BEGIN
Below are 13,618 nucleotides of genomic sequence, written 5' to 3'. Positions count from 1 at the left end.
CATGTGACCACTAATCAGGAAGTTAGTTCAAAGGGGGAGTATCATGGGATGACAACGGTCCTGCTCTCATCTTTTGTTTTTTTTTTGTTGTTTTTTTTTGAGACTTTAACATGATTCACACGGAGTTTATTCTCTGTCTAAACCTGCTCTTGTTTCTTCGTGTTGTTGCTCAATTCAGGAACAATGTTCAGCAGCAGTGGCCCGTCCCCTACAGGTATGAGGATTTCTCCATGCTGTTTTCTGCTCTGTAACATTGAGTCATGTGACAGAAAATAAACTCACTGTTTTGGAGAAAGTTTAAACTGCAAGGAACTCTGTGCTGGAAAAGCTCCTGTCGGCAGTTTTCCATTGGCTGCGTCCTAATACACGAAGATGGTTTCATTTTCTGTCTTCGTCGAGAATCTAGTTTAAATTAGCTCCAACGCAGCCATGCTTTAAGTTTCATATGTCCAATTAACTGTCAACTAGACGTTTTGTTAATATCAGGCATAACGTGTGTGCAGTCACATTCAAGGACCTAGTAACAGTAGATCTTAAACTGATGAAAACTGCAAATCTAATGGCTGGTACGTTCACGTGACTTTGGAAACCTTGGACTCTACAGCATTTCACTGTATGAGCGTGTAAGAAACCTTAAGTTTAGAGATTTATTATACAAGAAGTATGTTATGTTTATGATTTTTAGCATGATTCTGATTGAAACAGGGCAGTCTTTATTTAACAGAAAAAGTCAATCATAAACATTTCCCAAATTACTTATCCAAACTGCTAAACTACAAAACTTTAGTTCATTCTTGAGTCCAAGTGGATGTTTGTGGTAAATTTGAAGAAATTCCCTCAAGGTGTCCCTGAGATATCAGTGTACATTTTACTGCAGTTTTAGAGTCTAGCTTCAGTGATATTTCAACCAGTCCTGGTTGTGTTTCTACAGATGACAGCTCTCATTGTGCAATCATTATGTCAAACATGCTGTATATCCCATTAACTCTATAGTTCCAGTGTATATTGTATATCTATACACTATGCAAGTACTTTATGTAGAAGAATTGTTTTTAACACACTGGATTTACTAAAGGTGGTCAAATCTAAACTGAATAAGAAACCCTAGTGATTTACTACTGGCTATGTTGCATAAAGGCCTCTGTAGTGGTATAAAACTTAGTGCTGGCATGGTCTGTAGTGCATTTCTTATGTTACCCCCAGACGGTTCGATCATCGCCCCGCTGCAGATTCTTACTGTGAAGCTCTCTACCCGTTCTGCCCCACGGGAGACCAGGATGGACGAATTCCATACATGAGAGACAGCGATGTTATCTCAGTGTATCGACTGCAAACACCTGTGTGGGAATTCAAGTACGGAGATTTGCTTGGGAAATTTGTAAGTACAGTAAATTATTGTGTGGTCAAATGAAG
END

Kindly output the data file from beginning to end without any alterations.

Below are 13,618 nucleotides of genomic sequence, written 5' to 3'. Positions count from 1 at the left end.
CATGTGACCACTAATCAGGAAGTTAGTTCAAAGGGGGAGTATCATGGGATGACAACGGTCCTGCTCTCATCTTTTGTTTTTTTTTTGTTGTTTTTTTTTGAGACTTTAACATGATTCACACGGAGTTTATTCTCTGTCTAAACCTGCTCTTGTTTCTTCGTGTTGTTGCTCAATTCAGGAACAATGTTCAGCAGCAGTGGCCCGTCCCCTACAGGTATGAGGATTTCTCCATGCTGTTTTCTGCTCTGTAACATTGAGTCATGTGACAGAAAATAAACTCACTGTTTTGGAGAAAGTTTAAACTGCAAGGAACTCTGTGCTGGAAAAGCTCCTGTCGGCAGTTTTCCATTGGCTGCGTCCTAATACACGAAGATGGTTTCATTTTCTGTCTTCGTCGAGAATCTAGTTTAAATTAGCTCCAACGCAGCCATGCTTTAAGTTTCATATGTCCAATTAACTGTCAACTAGACGTTTTGTTAATATCAGGCATAACGTGTGTGCAGTCACATTCAAGGACCTAGTAACAGTAGATCTTAAACTGATGAAAACTGCAAATCTAATGGCTGGTACGTTCACGTGACTTTGGAAACCTTGGACTCTACAGCATTTCACTGTATGAGCGTGTAAGAAACCTTAAGTTTAGAGATTTATTATACAAGAAGTATGTTATGTTTATGATTTTTAGCATGATTCTGATTGAAACAGGGCAGTCTTTATTTAACAGAAAAAGTCAATCATAAACATTTCCCAAATTACTTATCCAAACTGCTAAACTACAAAACTTTAGTTCATTCTTGAGTCCAAGTGGATGTTTGTGGTAAATTTGAAGAAATTCCCTCAAGGTGTCCCTGAGATATCAGTGTACATTTTACTGCAGTTTTAGAGTCTAGCTTCAGTGATATTTCAACCAGTCCTGGTTGTGTTTCTACAGATGACAGCTCTCATTGTGCAATCATTATGTCAAACATGCTGTATATCCCATTAACTCTATAGTTCCAGTGTATATTGTATATCTATACACTATGCAAGTACTTTATGTAGAAGAATTGTTTTTAACACACTGGATTTACTAAAGGTGGTCAAATCTAAACTGAATAAGAAACCCTAGTGATTTACTACTGGCTATGTTGCATAAAGGCCTCTGTAGTGGTATAAAACTTAGTGCTGGCATGGTCTGTAGTGCATTTCTTATGTTACCCCCAGACGGTTCGATCATCGCCCCGCTGCAGATTCTTACTGTGAAGCTCTCTACCCGTTCTGCCCCACGGGAGACCAGGATGGACGAATTCCATACATGAGAGACAGCGATGTTATCTCAGTGTATCGACTGCAAACACCTGTGTGGGAATTCAAGTACGGAGATTTGCTTGGGAAATTTGTAAGTACAGTAAATTATTGTGTGGTCAAATGAAG